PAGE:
Call it karma, Murphy’s Law, or luck. Whatever it is, this week I felt like I was getting a surround-sound message. The reason? It’s summer and having my three boys hanging around the house propels my anxiety to the next level. The truth is, I don’t know who needs the routine, structure, and consistency of the school year more—me or my kids.
But in the past two structure-less months, my three kids have each taught me a very important lesson about myself and how I am as a parent. It all started very innocently. My oldest son, Dylan, had been staring at his two front teeth in the mirror. Dylan was not happy. From the comfort of my bed, I could hear and see my first-born, type A (plus) child freaking out. Dylan’s two front teeth have been (very) loose for a (very) long time. However, he is perfectly content avoiding any hard, sticky, or chewy food. He is clearly a risk-averse child. On this particular morning, I was tired and my impulsive side blurted out, “Dylan, enough. Let’s tie a string to those teeth, take a bite out of an apple, or let me just pull them out?” Dylan looked straight at me and with his Kleenex in one hand and a washcloth in the other (all part of the careful examination of his mouth), said to me, “Mama. It’s not like that. We can’t just hurry up and do it. It will be in phases.”
I accepted this 7 a.m. life lesson like a champ! I smiled, rolled over and got a few more minutes of sleep. Noah, my middle child, is four years old, and he’s at that stage when everything is questioned and analyzed at length. Like many kids, Noah doesn’t wear a watch, and has no concept of time. I recently found myself standing outside a bathroom stall at the beach, checking my phone while I answered Noah’s questions. Picture me: sandy, sweaty, and hot, standing there answering my son’s million questions. (On this day in particular Noah wanted to know if I liked the Miami Heat or San Antonio Spurs better?) I listened to Noah and tried to have a conversation through the stall door. I answered the questions and explained my answers (I don’t know anything about the Heat or the Spurs). As sweat trickled down my forehead and into my eye, I finally said, “Noah, we need to talk about this somewhere else. I’m hot. Let’s go. Finish up.” Noah remained calm and collected. His voice stern, he said, “Mama. You have to be patient. You always tell me that. So it’s your turn now.” Everyone in the bathroom chuckled. I did too. Noah was right. I did need to be patient, and I was embarrassed that I had been rightfully reprimanded by my very own son.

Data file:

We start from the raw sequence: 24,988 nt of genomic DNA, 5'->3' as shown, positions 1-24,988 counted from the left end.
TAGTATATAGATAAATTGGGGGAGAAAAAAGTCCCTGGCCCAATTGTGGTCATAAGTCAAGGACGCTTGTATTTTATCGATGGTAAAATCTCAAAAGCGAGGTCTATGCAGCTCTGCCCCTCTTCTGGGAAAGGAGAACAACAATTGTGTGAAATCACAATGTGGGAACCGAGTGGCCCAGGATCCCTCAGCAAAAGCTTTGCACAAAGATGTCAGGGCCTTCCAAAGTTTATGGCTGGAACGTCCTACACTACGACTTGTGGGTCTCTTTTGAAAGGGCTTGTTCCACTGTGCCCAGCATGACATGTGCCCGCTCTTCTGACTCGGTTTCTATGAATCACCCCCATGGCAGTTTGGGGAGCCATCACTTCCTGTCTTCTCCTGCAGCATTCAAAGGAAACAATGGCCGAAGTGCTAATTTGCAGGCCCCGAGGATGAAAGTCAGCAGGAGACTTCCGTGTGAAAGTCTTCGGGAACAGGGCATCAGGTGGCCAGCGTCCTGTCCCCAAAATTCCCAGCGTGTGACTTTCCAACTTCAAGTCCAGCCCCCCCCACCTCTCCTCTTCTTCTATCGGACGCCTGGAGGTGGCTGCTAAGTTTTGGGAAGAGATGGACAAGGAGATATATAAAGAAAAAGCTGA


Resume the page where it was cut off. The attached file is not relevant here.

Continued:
The last lesson, which came from my 18-month-old son, is perhaps the most poignant. Asher, my third son, is more resilient and resourceful than my other two sons were at his age. He has had chewing gum, played in the mud and rain, and learned many lessons from his two older brothers. But, I am also less patient and much more tired at this point in my life as a parent. So, I decided that Asher would be OK skipping the music class that I had attended with my two older sons when they were his age. After all, he does get a ton of noise, action, and wild experiences just by watching his brothers. So, I let the sign-up slide, and we skipped the summer and fall music sessions. So, when I walked into the playroom, and found my older sons playing instruments and “teaching” Asher the words to the songs from music class, I felt badly. The older two boys were excited to tell me that, “when Asher is old enough to go to music, he will already know the songs!” Sure enough, Asher was swaying, clapping, and mouthing the words to the music. The boys were so proud to teach him and kept reminding Asher that “soon mommy would take him to music class, too.”
Needless to say, we signed up and have attended (most) of the classes. When I’m in the class, I try to focus on Asher, and the 45 minutes that we have together, here and now. I’m not a good singer, I’m not patient, and I really don’t follow the words or have the CDs in the car. However, I have found that the music classes forces me to put my to-do list away. So, as Noah said, it’s my turn. I’m learning, in phases (thank you, Dylan), how to enjoy the art of playing, waiting, and just being with my children. Only 30 days of summer left—not that I’m counting or anything!